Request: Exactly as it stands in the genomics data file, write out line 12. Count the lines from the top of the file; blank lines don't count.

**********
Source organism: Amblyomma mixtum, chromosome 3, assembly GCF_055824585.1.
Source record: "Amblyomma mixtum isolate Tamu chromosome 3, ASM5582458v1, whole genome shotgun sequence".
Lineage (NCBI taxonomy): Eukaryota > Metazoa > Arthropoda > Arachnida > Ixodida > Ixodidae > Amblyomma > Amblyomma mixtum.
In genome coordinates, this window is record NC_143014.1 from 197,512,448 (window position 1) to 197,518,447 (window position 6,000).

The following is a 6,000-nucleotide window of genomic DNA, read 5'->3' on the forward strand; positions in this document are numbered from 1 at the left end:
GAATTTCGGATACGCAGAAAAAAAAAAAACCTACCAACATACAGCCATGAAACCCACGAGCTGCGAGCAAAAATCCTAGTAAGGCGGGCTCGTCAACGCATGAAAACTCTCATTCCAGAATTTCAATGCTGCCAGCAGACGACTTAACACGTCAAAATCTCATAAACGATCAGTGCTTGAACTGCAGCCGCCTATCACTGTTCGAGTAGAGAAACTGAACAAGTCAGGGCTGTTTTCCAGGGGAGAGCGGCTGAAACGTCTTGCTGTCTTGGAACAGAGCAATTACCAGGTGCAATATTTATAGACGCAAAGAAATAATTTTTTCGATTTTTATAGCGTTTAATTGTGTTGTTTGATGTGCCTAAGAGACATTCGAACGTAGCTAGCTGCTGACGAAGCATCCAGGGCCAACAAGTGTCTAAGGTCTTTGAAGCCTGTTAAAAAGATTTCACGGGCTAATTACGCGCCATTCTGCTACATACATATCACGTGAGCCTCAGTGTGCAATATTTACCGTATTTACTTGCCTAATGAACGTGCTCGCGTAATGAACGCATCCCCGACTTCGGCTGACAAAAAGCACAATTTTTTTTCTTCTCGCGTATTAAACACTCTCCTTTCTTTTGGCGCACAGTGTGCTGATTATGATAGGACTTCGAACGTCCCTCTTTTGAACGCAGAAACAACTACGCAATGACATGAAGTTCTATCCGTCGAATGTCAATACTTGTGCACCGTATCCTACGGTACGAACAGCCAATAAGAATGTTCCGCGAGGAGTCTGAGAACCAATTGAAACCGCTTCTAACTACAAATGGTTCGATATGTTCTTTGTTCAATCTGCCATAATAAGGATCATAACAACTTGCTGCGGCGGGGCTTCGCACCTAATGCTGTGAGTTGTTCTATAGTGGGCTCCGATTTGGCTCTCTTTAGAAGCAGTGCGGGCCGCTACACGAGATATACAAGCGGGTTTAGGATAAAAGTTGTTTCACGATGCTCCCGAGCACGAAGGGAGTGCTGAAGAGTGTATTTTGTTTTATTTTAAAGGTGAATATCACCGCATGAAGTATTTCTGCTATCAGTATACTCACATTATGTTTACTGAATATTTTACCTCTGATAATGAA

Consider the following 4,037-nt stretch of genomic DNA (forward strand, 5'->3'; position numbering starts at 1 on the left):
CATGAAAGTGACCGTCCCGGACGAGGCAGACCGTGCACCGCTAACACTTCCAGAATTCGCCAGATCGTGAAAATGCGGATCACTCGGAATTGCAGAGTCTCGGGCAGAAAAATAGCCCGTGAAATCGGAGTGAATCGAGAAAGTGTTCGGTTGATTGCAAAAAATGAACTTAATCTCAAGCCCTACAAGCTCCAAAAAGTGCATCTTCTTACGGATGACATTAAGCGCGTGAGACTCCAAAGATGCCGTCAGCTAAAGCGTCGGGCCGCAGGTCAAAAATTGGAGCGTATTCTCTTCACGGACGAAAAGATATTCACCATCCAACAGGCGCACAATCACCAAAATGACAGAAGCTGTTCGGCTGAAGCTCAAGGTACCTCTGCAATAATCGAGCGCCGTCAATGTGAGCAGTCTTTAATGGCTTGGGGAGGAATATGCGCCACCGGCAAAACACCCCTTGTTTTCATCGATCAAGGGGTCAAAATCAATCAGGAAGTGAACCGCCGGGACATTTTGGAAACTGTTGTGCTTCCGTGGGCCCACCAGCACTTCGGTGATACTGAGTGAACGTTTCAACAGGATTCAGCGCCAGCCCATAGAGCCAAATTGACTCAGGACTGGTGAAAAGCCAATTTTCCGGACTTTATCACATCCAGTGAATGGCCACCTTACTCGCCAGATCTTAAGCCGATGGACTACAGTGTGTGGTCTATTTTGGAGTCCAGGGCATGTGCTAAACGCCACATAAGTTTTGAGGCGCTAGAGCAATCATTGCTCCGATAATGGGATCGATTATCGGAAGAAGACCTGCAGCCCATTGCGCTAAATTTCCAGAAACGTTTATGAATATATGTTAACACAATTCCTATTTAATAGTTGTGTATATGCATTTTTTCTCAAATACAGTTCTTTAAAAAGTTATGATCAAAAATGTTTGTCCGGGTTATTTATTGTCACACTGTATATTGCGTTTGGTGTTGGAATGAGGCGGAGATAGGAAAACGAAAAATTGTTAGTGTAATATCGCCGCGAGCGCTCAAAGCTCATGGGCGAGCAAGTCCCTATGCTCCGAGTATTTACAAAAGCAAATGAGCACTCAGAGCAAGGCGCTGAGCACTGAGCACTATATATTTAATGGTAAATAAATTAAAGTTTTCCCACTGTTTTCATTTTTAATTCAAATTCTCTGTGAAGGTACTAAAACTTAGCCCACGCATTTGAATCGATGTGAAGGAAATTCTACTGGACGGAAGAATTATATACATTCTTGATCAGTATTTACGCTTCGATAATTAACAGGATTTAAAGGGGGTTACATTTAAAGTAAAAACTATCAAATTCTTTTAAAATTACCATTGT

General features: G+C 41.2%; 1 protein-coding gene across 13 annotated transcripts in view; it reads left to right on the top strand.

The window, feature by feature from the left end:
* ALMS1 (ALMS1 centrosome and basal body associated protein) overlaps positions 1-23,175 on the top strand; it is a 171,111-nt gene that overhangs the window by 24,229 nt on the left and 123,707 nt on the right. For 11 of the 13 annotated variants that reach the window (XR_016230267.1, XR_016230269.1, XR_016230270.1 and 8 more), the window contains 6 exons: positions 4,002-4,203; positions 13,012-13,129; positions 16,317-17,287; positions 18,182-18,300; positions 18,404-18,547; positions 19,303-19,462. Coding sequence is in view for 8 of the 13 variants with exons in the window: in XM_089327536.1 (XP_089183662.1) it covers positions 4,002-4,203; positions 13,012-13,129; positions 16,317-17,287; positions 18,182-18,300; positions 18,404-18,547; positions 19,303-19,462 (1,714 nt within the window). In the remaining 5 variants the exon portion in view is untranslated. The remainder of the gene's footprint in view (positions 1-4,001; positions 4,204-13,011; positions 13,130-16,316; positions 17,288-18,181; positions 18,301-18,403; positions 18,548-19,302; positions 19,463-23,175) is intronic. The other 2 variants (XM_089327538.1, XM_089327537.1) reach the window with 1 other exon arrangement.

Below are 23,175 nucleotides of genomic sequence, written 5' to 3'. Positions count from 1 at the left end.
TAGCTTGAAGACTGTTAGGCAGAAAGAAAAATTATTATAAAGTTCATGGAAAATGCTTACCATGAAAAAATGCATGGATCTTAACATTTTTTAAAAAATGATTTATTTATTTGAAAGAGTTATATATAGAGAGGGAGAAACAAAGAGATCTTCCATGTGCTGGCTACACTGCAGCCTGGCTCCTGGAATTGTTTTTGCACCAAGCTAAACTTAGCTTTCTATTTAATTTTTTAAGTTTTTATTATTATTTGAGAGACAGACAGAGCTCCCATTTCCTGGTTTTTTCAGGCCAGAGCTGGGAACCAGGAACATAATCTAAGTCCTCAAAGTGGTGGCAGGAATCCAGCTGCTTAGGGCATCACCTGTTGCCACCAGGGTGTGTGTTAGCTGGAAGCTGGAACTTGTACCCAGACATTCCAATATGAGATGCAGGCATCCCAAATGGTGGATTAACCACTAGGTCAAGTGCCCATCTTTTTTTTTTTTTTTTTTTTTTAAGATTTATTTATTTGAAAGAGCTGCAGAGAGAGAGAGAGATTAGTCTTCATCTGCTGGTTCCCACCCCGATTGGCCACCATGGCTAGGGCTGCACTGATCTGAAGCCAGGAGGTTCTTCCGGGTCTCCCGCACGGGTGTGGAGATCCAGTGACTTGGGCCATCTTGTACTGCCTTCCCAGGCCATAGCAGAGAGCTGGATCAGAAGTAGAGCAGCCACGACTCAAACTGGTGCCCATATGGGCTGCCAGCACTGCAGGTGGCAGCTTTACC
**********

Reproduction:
Below are 23,175 nucleotides of genomic sequence, written 5' to 3'. Positions count from 1 at the left end.